As you’re preparing for Christmas and having your ears bombarded with Santa and Rudolph everywhere you go, you might find John Schlitt’s new Christmas album a refreshing change. John, the former lead singer for Petra, takes his unique style and applies it to some favorite standards of the season. You will enjoy his new CD, The Christmas Project, especially if your taste tends to 70s and 80s rock, but there may be something here for almost everyone.
The album contains ten songs, mostly Christmas standards, with two original additions. The titles included are: “Halleluiah Chorus,” “Do You Hear What I Hear,” “Little Drummer Boy,” “O Holy Night,” “God Rest Ye Merry Gentlemen,””Good Christian Men Rejoice,” “That Spirit of Christmas,” “We Three Kings,” “What Christmas Needs to Be,” and “What Child Is This.”
I tend to be a purist when it comes to classical music like Handel’s Messiah, so I had a hard time with John’s first song, which is his rendition of the “Halleluiah Chorus.” It was fine until he got to the high soprano parts using a falsetto, and then it got too rocky for my taste. I really enjoyed the rest of the album, though. John’s pleasant voice with its periodic, hoarse tones worked well on the arrangements. I especially appreciated the creative rhythms in “Little Drummer Boy” and “O Holy Night” and “What Child is This.” “Do You Hear What I Hear” is introduced by a sweet child’s voice and animal sounds. Then the song alternates between a driving rock beat and a gentler one. “God Rest Ye Merry Gentleman” has a slightly stronger rock feel, with a “dirty” guitar sound, but I like it. “Good Christian Men Rejoice” has an 80s rock sound. The original song, “That Spirit of Christmas” is an easygoing, toe-tapping and pleasant song. “We Three Kings” is also an enjoyable, easygoing rendition. “What Christmas Needs to Be” talks about the true meaning of Christmas. In this song, John sings, “The hope of God’s salvation is what Christmas needs to be.” I really like this song and believe it will become a Christmas standard. My favorites are probably “Little Drummer Boy,” “O Holy Night,” and “What Christmas Needs to Be.”
John and his friends have done a great job on this album, and I recommend it, especially if you like John’s style of music. This album is a nice addition to the repertoire of Christian Christmas music, and I hope it does really well.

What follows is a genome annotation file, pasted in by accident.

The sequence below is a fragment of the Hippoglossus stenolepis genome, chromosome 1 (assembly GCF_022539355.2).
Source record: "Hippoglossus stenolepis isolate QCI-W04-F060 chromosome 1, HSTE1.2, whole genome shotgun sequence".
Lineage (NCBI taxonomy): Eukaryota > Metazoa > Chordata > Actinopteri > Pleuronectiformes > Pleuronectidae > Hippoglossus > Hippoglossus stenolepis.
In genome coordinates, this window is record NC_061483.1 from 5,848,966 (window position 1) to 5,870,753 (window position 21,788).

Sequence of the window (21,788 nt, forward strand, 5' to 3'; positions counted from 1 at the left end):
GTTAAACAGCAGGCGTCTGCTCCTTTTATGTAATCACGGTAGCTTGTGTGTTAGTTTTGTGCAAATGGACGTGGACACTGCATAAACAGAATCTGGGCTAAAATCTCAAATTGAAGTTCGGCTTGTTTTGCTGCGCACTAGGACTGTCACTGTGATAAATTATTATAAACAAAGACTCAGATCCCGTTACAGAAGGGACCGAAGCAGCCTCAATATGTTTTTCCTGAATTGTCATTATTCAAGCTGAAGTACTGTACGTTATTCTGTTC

I have watched the delightful animated musical The Promise: Birth of the Messiah twice. The scenery and music are beautiful and the characters filled with vibrancy and natural emotions. The animated characters move smoothly and naturally, even though their features are sculpted and cartoon-like.
I found the camera angles to be interesting and creative, as well. The animators’ rendition of the temple and temple court left me breathless, thinking about what that building must have been like.
The director and writer, Todd Shaffer, who was our guest this week on Heritage of Truth, is a teaching elder in his church in Canada. For him, it was paramount that the script stay true to biblical accounts. Therefore this story, which covers the events told in the first two chapters of Luke, takes liberties only in areas where the Bible is silent. For instance, it portrays Mary’s parents and their possible reactions to Mary’s news that, even though still a virgin, she would bear the promised Messiah. Mary’s mother is a somewhat stereotypical Jewish mother, and her father a doting, matchmaking father.
The filmmakers also took a small amount of liberty with timing, undoubtedly for proper pacing of the musical numbers. Mary’s solo “My Soul Magnifies the Lord” comes a bit later than her first encounter with Elizabeth as reported in Luke 1:41–55. However, this serious, worshipful song would not have worked immediately following Elizabeth’s upbeat one. I liked the way the animation of Mary’s song portrayed a foreshadowing of Jesus’ ministry as she prophesied about His future. Mary’s song is a beautiful number, especially as Elizabeth joins her to praise God for His wondrous works.
Speaking of the songs, the singers are outstanding. I thought in a couple of places the characters danced around a little bit too much and had a few too many large arm movements, but for the most part, their actions seemed natural for the emotions being portrayed.
The final song is a tender lullaby. Some may find that ending a bit anticlimactic, but I thought it was sweet. I’m not sure how else the story could have ended, since it was intended only to cover the time prior to and just after the birth of Jesus. My only disappointment was that Anna was not portrayed giving thanks to God and telling people about Jesus in the Temple after Simeon talked with Mary and Joseph. That little bit of excitement would have a been good contrast to the final lullaby.
I think parents and children alike will enjoy The Promise: Birth of the Messiah. What a welcome change to have something scripturally accurate and of such high quality available for Christmastime entertainment!
© 2013 Jeanne Gowen Dennis